Wednesday, March 7, 2007

Accept or fight

Reading what other bloggers have to say, I notice a theme (here and here, for example) to the effect that the extremely negative view of autistic lives found on in some places, such as Cure Autism Now, is out of place.

By way of full disclosure, I'm in the neuro-diversity camp. The way I see it, no matter how our brains are wired, it's pretty odd to find our selves on this planet processing information and interacting with the environment. We are all, at the fundamental level, in the same boat. And to say that one way of processing and interacting is better than another would be like saying that it is better to be born a cat than a dog. So, that's my bias.

I also believe, however, that happiness is better than suffering, and that, for all conscious beings, happiness and suffering are a function of how we interact with our environment. From a biological perspective, that is why they exist -- in order to flexibly shape our interaction with the environment.

If we are unhappy, we can change the environment or we can change ourselves. I think that people who have an accepting view of autism have this view because we see ways in which we can change the environment (support, accommodations, technology, awareness) enough to make our children happy. We also see potential for changing our children (education, development) so that they can be happy even in unmodified, or minimally modified, environments. My guess is that parents who are less accepting of autism, may feel that way because they do not see any way to change the environment or change their children enough for them to be happy. If autism was making it impossible for my son to be happy, you can bet I would be much less accepting of it.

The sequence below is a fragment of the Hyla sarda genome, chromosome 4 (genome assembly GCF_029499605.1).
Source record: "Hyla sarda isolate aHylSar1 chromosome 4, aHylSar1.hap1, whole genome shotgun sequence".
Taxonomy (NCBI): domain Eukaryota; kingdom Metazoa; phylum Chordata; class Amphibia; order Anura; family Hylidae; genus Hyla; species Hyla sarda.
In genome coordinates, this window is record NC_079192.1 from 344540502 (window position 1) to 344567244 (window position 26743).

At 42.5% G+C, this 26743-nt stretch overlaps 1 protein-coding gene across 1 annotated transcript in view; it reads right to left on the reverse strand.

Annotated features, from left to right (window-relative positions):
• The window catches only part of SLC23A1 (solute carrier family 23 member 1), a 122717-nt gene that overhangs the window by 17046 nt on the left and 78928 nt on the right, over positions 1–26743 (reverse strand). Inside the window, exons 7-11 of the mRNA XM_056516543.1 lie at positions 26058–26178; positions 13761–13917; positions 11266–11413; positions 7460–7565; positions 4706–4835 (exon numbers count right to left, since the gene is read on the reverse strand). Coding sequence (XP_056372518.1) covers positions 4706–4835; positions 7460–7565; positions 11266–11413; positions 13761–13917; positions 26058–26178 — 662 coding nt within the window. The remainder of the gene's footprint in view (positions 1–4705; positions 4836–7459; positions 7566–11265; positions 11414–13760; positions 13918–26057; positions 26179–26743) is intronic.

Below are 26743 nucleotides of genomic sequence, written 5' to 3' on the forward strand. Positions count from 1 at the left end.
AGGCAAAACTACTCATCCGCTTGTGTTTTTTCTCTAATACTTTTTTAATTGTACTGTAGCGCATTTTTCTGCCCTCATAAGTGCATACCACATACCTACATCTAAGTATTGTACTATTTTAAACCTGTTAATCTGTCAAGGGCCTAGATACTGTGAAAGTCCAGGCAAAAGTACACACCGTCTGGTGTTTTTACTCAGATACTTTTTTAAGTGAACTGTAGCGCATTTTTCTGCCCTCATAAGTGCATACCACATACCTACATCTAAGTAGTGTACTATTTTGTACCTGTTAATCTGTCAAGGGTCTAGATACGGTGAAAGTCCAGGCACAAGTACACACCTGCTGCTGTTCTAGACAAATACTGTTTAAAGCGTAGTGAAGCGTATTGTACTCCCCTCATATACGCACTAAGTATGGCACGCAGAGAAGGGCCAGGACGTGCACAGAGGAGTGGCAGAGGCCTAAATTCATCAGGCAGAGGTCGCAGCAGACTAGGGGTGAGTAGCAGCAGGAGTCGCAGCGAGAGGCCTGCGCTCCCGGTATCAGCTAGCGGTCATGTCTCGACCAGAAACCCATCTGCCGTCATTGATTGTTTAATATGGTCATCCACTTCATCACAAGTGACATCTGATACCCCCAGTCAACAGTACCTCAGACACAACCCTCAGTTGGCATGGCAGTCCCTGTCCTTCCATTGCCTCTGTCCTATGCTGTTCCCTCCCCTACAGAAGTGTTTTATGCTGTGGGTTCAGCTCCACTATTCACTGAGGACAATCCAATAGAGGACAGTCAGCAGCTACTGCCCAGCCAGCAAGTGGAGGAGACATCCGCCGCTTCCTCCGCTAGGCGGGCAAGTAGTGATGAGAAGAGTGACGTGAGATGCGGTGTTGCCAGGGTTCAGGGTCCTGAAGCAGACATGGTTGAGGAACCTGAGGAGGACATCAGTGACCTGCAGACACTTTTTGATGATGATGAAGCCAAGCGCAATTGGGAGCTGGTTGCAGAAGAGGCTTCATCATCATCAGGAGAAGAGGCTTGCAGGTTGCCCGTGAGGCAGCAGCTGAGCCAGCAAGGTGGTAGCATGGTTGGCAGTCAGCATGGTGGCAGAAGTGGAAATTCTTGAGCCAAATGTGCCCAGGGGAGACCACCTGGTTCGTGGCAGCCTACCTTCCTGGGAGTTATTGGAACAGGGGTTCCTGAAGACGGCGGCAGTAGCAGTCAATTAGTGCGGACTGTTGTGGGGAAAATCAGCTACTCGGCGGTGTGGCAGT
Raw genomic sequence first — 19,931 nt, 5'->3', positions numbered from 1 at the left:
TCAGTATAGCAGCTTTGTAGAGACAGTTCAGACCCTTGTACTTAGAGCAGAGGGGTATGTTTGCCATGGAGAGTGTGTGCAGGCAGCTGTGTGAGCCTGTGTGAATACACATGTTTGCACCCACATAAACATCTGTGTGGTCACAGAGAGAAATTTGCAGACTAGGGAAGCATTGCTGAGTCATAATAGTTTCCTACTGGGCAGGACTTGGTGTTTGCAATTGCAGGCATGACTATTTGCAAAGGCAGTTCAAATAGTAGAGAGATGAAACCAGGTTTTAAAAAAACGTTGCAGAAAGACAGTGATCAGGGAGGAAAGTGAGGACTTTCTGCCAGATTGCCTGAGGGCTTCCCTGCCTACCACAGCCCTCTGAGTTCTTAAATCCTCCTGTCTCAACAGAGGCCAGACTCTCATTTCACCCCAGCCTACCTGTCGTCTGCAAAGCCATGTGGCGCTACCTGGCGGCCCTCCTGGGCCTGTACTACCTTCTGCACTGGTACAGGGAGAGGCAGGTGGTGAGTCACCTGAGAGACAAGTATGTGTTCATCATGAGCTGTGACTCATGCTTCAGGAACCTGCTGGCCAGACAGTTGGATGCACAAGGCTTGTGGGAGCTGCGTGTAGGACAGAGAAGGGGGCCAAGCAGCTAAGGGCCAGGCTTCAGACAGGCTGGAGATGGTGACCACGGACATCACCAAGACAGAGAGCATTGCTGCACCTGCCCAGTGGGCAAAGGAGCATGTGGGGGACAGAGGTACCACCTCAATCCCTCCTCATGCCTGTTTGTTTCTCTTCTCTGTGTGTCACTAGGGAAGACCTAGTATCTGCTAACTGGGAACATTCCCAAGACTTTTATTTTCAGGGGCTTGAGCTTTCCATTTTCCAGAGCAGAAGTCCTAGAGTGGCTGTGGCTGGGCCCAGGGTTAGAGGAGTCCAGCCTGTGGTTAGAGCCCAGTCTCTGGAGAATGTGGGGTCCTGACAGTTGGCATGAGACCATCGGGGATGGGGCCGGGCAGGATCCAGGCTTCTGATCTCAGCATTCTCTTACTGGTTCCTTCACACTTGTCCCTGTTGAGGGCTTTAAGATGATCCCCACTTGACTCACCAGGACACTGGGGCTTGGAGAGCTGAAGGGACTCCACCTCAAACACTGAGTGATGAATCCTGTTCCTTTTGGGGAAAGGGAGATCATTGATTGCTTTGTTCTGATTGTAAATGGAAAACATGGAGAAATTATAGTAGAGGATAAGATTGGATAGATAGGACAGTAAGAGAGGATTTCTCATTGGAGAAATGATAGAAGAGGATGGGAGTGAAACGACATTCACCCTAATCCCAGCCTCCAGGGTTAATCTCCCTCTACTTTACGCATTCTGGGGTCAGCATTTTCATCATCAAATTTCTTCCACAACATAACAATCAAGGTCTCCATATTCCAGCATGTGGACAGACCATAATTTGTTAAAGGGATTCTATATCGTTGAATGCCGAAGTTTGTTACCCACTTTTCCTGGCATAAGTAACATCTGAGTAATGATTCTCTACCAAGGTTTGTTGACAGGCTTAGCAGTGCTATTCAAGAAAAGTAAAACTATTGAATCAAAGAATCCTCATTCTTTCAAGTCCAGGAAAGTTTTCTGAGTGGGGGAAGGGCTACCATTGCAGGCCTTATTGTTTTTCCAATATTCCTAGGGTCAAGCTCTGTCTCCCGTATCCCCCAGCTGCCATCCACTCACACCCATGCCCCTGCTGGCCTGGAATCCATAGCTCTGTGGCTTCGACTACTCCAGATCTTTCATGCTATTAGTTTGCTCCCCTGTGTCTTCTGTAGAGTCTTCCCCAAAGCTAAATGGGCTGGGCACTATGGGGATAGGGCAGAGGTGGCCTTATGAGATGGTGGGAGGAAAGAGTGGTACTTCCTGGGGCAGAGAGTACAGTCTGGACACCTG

Of course, as soon as I start down this path, I run the risk of being seen as reducing it all to distinctions between high-functioning vs. low-functioning. But that is not my intention. What I am actually talking about is happy vs. unhappy. A person can be very "high-functioning" and still unhappy. The opposite is also true.

I'm not sure what the incidence of unhappiness in the autistic population is compared with the general population. What is more, if it is higher than that of the general population -- and I suspect it is -- I'm not sure how successful we can be in reducing it to normal levels. It is the answers to these questions that I think should determine the extent to which we view autism in the overall, and not just the autism that affects us personally, in a negative or accepting light.

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